Are initially interested in exploring life in America and getting a business going with some flexibility to travel back and forth to their native country without prejudicing their U.S. status before applying for a green card and permanent status.
Have children that could benefit from the in-state lower tuition fees charged to local students than the out of state foreign student tuition fees that otherwise would be charged to students without nonimmigrant work visa status in the United States – a benefit that is derived from both the EB5 and the E-2 options.
You can get an E-2 visa in as short as a few weeks, but more likely it will take a couple of months. To get the E-2 visa you will need:
An incorporated company in the USA.
A physical location for your office with a phone, fax and maybe a web site.
Registration of your company to get a Federal Income Tax Identification Number (FEIN) number.
A company bank account.
A business plan.
An investment of say, $ 200,00 US into your company bank account depending on what business you are in.
These must precede the application, but not necessarily our services, and we can help you set these up very quickly.
So What is the E-2 visa?
An E-2 visa is a U.S. business investment visa that enables the investor to start up or purchase a business and get a work permit to run it. The key elements to an E-2 visa are:
The investor, either a real or corporate person, must be a citizen of a treaty country.
The investment must be substantial. It must be sufficient to ensure the successful operation of the enterprise. In this regard, the percentage of investment for a low-cost business enterprise must be higher than the percentage of investment in a high-cost enterprise.
The investment must be a real operating enterprise. Speculative or idle investment does not qualify. Uncommitted funds in a bank account or similar security are not considered an investment. Money cannot simply be put into a bank account and then retrieved after the visa is approved – it must be used by the company for its regular operations.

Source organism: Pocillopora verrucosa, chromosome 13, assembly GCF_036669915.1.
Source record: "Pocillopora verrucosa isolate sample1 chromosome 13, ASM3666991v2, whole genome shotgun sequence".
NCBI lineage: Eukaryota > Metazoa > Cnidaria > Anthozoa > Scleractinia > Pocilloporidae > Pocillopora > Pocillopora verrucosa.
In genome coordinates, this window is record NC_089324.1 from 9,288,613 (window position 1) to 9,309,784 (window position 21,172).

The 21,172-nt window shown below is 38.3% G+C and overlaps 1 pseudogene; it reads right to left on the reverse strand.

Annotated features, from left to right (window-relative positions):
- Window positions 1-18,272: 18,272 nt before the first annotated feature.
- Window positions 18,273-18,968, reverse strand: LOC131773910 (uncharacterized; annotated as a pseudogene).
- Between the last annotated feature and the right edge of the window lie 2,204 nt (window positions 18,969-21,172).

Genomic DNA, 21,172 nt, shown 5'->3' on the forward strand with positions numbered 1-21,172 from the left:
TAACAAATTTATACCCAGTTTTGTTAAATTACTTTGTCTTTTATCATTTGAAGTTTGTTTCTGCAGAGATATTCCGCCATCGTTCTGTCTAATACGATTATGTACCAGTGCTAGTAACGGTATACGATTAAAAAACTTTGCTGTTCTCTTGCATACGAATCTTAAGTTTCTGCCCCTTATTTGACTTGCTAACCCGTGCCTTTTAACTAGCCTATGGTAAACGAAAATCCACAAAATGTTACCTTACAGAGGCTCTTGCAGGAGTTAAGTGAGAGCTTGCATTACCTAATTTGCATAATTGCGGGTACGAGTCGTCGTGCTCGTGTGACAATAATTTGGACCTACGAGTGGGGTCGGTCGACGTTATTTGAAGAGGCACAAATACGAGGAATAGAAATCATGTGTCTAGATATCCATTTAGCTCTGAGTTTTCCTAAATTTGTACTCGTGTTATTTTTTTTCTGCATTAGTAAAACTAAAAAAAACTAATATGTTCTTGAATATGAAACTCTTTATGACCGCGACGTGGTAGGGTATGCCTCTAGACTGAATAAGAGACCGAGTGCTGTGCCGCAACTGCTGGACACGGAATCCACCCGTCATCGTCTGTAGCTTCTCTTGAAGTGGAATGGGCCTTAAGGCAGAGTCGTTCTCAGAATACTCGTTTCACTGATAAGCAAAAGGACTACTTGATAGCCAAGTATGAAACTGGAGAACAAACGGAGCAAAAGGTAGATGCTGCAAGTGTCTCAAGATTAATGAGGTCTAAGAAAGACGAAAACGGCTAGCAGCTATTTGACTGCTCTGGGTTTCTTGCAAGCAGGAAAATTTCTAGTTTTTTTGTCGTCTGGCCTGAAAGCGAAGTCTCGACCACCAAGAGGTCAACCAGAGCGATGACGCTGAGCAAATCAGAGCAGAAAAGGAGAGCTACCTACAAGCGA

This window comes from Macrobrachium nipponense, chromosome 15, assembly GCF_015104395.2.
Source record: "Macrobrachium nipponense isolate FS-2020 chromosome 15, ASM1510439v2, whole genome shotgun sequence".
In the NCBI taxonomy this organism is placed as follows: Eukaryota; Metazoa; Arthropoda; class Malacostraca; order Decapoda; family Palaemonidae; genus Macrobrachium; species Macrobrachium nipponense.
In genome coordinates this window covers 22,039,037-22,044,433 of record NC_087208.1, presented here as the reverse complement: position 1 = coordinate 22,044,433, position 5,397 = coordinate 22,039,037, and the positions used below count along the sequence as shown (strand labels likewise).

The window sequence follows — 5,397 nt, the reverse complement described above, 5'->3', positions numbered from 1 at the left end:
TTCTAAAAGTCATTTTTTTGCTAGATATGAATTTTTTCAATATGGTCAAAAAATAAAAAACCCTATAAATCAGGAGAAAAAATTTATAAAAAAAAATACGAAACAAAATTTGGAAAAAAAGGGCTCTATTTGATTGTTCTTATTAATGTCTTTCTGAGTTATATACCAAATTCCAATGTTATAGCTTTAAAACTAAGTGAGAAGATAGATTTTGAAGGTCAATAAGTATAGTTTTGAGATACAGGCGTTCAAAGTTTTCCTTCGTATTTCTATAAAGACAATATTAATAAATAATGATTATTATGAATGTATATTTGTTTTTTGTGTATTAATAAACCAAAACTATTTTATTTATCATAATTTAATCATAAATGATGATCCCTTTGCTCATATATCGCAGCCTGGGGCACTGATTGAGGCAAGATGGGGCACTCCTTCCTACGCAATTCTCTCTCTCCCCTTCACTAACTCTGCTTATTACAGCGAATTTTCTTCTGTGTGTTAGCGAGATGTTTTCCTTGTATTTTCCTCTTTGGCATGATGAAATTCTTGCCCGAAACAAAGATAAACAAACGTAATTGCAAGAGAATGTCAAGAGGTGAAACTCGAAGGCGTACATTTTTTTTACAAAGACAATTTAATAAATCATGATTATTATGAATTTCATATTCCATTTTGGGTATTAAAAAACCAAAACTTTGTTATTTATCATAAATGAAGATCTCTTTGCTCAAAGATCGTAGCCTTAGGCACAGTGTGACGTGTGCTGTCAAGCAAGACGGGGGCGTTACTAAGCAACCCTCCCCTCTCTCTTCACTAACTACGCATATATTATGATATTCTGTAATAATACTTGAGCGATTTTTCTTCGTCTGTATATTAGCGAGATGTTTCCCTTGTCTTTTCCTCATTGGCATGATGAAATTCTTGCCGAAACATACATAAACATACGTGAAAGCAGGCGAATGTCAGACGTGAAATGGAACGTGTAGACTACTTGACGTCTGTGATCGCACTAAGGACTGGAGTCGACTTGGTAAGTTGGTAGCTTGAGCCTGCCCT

The investment may not be marginal. It must generate significantly more income than just to provide a living to the investor and family, or it must have a significant economic impact in the U.S. The approval will depend on a showing of one or more of a) money flowing into the USA, b) employment of U.S. workers or c) innovation being brought to the USA.
The investor must have control of the funds, and the investment must be at risk in the commercial sense. Loans secured with the assets of the investment enterprise are not allowed.
The investor must be coming to the U.S. to develop and direct the enterprise. Passive investments do not qualify. If the applicant is not the principal investor, he or she must be employed in a supervisory, executive, or highly specialized skill capacity. Ordinary skilled and unskilled workers do not qualify.
To summarize, the E-2 work visa is a nonimmigrant visa and will require a further initiative to gain permanent resident status in the United States. Howevern an E-2 investor can renew his visa indefinitely for as long as the business continues. As for obtaining permanent residence, this is not easy, but very often it can be done. The EB5 on the other hand is an application for an immigrant visa and permanent residence directly not indirectly as part of a two step process like in the E-2 case. Unlike in the E-2 case where the investment must be active, the EB5 investor does not usually run the business. An E-2 investor must be able to speak at least basic English, whereas an EB5 investor does not.
Perhaps one good reason why the E-2 option has been overshadowed to date is the fact that there are far more in fees available to the promoters of EB5 regional centers and attorneys representing EB5 investor clients, than there are in fees for helping investors with E-2 visas. Nonetheless, as is clear from this article, the E-2 is an attractive option for many would-be investors. It is worthy of consideration due to its attractive speed of entry and control over investment as well as the benefits involved, particularly in regard to enrolling children into college at internal state resident rates.
Copyright A.J. Semotiuk 2013 - All rights reserved.